Reliable reports that Singapore has supplied assault rifles to the forces of Son Sann, which are fighting Vietnamese occupation troops in Cambodia, have spotlighted Singapore's position as the first developing country to establish its own independent, internationally competitive arms industry.
So successful is the Asian republic that where it once produced arms under license for the United States, the tables could soon be turned, with the United States manufacturing Singapore-designed arms under license.
Singapore maintains a high defense profile as a member of the Association of Southeast Asian Nations, but its potential role as an armaments center has not received nearly so much publicity. Nevertheless, Singapore is well on its way toward achieving its goal of becoming the "Switzerland of Sougheast Asia."
Hanoi, whose troops occupied Cambodia early in 1979, has accused the Singapore government of transporting the 2,640 SAR80 rifles to Son Sann's anti-Vietnamese coalition forces by sea and through Thai territory with the aid of the shipment was paid for, although one diplomatic source said, "Let's put it this way. If the U.S. supplies [the coalition] with food, then they can spend their food money on something else."
The SAR80 is a product of Chartered Industries of Singapore, a company owned by the Ministry of Defense. It and a new light machine gun, the Ultimax-100, are the first assault rifles in the local line.
Until 1979, Chartered made the M16 under license from the American firm Colt. After deciding that Colt was asking too much money for the license, CIS started its own production line in April 1980. About 40 percent of the SAR80 is based on and fully compatible with the M16, but it is cheaper to produce than other European models and the M16 itself.
Parts of the design are also derived from Britain's Sterling M15.
The Ultimax-100 is a 5.56 mm light machine gun that entered full-scale production in May for the Singapore armed forces. Colt and Sterling Armament Co. of Britain will market it in the United States and Europe. According to industry sources, Colt will use the Ultimax to try to dislodge the Belgian Minimi from U.S. military favor. Should Colt find a sufficiently large U.S. market, Chartered Industries has plans to negotiate agreements for licensed manufacturing.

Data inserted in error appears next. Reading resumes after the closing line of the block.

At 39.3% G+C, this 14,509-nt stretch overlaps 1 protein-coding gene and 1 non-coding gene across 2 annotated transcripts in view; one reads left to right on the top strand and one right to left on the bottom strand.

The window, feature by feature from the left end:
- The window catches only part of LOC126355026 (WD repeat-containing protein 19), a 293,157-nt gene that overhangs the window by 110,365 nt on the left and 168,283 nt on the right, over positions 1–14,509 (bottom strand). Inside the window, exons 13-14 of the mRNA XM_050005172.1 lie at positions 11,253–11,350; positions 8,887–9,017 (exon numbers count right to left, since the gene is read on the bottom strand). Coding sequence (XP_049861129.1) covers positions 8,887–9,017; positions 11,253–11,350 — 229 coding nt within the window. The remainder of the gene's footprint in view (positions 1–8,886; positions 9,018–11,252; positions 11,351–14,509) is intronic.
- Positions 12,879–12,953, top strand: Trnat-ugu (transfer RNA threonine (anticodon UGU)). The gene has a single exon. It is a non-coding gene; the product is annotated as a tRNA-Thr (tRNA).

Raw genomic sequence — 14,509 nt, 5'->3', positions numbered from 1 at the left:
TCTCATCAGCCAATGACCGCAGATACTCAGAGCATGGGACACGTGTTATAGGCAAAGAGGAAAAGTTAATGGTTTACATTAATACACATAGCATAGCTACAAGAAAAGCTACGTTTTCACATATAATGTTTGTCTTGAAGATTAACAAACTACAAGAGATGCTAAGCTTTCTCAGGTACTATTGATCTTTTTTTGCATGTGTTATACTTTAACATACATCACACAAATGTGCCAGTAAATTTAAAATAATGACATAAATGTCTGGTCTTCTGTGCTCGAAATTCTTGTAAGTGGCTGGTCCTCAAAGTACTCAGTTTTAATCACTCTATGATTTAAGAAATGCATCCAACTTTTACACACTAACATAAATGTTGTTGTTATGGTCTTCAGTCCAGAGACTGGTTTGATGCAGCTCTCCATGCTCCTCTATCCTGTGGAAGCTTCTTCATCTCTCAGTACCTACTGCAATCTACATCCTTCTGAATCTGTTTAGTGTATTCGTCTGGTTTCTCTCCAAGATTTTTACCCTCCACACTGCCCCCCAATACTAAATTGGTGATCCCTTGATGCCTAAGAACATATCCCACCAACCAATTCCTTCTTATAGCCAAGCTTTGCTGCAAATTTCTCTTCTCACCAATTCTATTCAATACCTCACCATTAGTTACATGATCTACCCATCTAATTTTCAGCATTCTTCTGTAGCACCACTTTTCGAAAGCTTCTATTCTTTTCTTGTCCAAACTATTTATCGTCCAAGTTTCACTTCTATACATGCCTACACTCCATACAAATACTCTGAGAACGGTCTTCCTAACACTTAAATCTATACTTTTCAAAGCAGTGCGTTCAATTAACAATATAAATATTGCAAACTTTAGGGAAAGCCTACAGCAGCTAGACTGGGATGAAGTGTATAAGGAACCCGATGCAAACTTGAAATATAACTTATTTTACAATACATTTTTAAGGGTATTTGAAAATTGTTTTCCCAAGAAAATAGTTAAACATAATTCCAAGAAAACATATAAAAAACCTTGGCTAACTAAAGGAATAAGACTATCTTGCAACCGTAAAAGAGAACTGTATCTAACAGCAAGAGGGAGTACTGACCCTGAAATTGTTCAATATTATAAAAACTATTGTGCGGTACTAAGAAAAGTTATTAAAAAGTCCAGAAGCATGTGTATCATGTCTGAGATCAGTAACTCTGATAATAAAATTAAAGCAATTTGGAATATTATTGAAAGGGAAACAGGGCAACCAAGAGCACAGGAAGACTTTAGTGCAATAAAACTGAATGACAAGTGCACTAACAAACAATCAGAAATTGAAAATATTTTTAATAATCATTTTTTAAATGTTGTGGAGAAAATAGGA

The Singapore government has not denied the reports, from Western as well as Vietnamese sources, that one of their two newest entrants into the international arms market has been supplied to the coalition forces under Prince Norodom Sihanouk, Son Sann and Khmer Rouge leader Khieu Samphan.
Evading the question in Singapore's Parliament last week, Foreign Minister S. Dhanabalan was quoted as saying that "public disclosure of who had supplied the Cambodian patriots with arms, what was supplied and the conditions imposed can only help the Vietnamese." Singapore has been a harsh and vocal critic of the Vietnamese invasion of Cambodia.
The government is highly sensitive about its arms industry, particularly its historic relations with the Israeli military, which helped establish the Singapore Armed Forces Training Institute.
Chartered Industries was founded by a former director of ordnance production in Australia, Laurence Hartnett, under secondment to the Singapore government in 1966. Hartnett decided to use the U.S-made Colt M16 as Singapore's basic weapon, and drew on advice from U.S., French and German munitions industries to set up ammunition manufacturing.Chartered's 5.56 mm high-velocity ammunition was sold to Australia for use by its troops in Vietnam. Production of the M16 for export followed.
Chartered also began production of antiaircraft ammunition and mortar and other bombs. Through nine subsidiaries, Chartered also produces the U.S. M203 40 mm grenade-launcher, as well as being licensee for Bofors in Sweden, Oerlikon in Switzerland, Nico Pyrotechnik in West Germany and Soltan in Israel.
Since the early days after the separation of Singapore from Malaysia in 1965, the question of modeling Singapore's military on Israel has become increasingly controversial, moving Prime Minister Lee Kwan Yew to shift his preference to the Swiss approach.
"People put their money in Switzerland. That's what we must aim to be," he said in a speech this year. "Never get caught in the Israeli syndrome. I am not saying that the Israelis want wars. But they seem to have been caught in a cycle where they are in a war almost every few years."
Singapore's role as the ASEAN arms capital will become more pronounced as talks among it and the other four members -- Thailand, the Philippines, Indonesia and Malaysia -- on military cooperation expand. During an autumn visit to Indonesia, now an official ally although ties between the two nations have periodically been strained, Lee urged joint military exercises as well as continued cooperation in intelligence and security matters. But it is not yet clear whether he draws a line between cooperation and arms supply to allies.